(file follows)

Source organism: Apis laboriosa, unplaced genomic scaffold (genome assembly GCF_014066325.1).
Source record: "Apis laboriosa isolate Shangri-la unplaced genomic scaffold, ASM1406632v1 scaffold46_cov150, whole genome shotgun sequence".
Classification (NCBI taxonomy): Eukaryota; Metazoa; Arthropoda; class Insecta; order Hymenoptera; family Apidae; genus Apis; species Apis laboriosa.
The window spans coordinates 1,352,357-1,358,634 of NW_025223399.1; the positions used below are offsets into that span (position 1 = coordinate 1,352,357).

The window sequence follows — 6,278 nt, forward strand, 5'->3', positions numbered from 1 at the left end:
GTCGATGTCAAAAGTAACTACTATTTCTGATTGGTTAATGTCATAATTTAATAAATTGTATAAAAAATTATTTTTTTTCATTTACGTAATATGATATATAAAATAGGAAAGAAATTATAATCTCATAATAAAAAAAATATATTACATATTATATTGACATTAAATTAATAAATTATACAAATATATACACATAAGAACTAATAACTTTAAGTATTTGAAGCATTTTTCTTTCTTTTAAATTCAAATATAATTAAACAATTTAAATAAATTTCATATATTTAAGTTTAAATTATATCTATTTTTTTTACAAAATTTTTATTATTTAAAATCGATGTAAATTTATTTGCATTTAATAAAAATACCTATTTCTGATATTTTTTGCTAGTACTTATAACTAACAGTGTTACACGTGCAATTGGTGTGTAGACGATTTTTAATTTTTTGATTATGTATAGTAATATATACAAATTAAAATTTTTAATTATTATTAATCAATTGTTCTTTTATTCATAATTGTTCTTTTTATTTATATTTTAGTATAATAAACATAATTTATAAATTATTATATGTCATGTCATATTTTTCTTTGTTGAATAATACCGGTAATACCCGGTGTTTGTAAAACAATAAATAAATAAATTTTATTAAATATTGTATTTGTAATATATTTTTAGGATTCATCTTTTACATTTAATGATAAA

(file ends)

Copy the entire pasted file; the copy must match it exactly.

Source organism: Apis laboriosa, unplaced genomic scaffold (genome assembly GCF_014066325.1).
Source record: "Apis laboriosa isolate Shangri-la unplaced genomic scaffold, ASM1406632v1 scaffold46_cov150, whole genome shotgun sequence".
Classification (NCBI taxonomy): Eukaryota; Metazoa; Arthropoda; class Insecta; order Hymenoptera; family Apidae; genus Apis; species Apis laboriosa.
The window spans coordinates 1,352,357-1,358,634 of NW_025223399.1; the positions used below are offsets into that span (position 1 = coordinate 1,352,357).

The window sequence follows — 6,278 nt, forward strand, 5'->3', positions numbered from 1 at the left end:
GTCGATGTCAAAAGTAACTACTATTTCTGATTGGTTAATGTCATAATTTAATAAATTGTATAAAAAATTATTTTTTTTCATTTACGTAATATGATATATAAAATAGGAAAGAAATTATAATCTCATAATAAAAAAAATATATTACATATTATATTGACATTAAATTAATAAATTATACAAATATATACACATAAGAACTAATAACTTTAAGTATTTGAAGCATTTTTCTTTCTTTTAAATTCAAATATAATTAAACAATTTAAATAAATTTCATATATTTAAGTTTAAATTATATCTATTTTTTTTACAAAATTTTTATTATTTAAAATCGATGTAAATTTATTTGCATTTAATAAAAATACCTATTTCTGATATTTTTTGCTAGTACTTATAACTAACAGTGTTACACGTGCAATTGGTGTGTAGACGATTTTTAATTTTTTGATTATGTATAGTAATATATACAAATTAAAATTTTTAATTATTATTAATCAATTGTTCTTTTATTCATAATTGTTCTTTTTATTTATATTTTAGTATAATAAACATAATTTATAAATTATTATATGTCATGTCATATTTTTCTTTGTTGAATAATACCGGTAATACCCGGTGTTTGTAAAACAATAAATAAATAAATTTTATTAAATATTGTATTTGTAATATATTTTTAGGATTCATCTTTTACATTTAATGATAAA